The next question was from a person who made the following inquiry, “Why do I need a business plan?”
A 2013 business plan
Because the new year is rapidly approaching, I am going to suggest something very simple for any businessperson who does not currently have a business plan.
Before you start on your business plan for 2013, consider what you want in your life. Your life goals are more important than anything else. Your company should help you achieve your life goals. That means a balance between your business and living your life the way you want.
Look at these areas of your life: your family and home; your finances; your ethics; and your physical and mental health. If all of those are in balance, you are ready to start your business plan.
Step number one. Consider what you want your business to be like in the coming year. Attempt to visualize the perfect business and then think about your business being like that. Let your imagination take hold and enjoy this thought process. No negative thoughts are allowed. Remember, this is your vision of what your company would be like if it was like your dream.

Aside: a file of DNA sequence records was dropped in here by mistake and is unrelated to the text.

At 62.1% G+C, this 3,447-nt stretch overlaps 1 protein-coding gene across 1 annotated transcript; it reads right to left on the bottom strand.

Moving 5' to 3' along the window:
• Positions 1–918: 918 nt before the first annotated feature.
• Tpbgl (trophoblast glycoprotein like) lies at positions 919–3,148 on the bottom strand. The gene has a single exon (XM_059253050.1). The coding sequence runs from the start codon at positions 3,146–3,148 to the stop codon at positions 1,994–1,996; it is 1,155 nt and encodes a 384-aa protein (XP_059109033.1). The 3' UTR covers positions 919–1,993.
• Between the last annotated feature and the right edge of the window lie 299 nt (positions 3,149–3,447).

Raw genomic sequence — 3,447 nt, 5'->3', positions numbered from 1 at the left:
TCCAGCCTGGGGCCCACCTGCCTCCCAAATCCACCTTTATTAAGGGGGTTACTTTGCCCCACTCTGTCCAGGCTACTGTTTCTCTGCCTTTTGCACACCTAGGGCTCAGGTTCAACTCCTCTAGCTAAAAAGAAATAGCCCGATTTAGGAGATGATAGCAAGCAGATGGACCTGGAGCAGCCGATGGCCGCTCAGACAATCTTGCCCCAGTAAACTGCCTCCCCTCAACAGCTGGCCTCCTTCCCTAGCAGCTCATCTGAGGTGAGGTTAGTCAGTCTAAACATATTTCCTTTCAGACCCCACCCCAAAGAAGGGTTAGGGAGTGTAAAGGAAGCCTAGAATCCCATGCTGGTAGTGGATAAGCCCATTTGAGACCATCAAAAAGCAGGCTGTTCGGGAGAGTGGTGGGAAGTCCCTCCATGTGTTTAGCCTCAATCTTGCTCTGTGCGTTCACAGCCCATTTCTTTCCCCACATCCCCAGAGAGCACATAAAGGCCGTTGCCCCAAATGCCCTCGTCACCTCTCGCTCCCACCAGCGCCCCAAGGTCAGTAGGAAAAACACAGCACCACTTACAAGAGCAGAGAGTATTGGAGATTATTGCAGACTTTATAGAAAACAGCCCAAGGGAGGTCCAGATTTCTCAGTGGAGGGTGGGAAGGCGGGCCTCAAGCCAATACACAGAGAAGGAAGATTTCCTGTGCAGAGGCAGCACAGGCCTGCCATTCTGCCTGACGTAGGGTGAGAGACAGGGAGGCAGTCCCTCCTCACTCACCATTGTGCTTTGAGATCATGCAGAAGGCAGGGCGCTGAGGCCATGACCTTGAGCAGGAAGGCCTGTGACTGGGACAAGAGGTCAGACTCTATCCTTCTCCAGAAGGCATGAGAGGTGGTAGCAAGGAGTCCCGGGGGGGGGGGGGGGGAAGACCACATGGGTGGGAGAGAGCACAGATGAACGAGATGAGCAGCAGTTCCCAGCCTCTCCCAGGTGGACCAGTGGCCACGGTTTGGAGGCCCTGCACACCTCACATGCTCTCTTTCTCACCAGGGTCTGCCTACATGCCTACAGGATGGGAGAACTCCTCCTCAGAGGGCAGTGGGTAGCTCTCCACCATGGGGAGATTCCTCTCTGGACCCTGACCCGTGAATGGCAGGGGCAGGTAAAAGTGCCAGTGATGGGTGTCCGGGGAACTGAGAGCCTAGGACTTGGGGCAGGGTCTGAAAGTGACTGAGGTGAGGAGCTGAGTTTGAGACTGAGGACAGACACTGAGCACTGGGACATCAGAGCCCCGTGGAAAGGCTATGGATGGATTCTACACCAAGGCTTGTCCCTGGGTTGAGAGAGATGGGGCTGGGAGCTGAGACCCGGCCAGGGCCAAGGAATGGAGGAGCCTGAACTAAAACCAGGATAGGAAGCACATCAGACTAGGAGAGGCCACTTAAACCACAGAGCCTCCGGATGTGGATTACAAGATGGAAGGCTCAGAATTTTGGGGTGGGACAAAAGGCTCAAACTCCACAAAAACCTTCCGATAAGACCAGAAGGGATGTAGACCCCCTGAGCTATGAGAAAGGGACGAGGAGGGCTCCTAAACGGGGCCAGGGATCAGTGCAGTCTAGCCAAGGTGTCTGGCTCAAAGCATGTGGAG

Step number two. If you had goals for the prior year, did you meet them? If you did, I congratulate you. Chances are slim that you did, unless you had a written business plan.
Step number three. Determine what objectives you want to focus on for the coming year. Do you want a marketing plan? Do you want to increase your relationship with retailers? Do you want to focus on increasing your profits? Do you want to improve your website? There are many more to choose from. Write down the two you want to consider your main objectives for 2013.
Step number four. Create quarterly goals to fulfill your two objectives for the coming year. An example could be to increase the number of new customers in 2013. Your first goal could be 30 new customers per week in the first quarter. For the second quarter, you might set the goal of optimizing your website for search engines.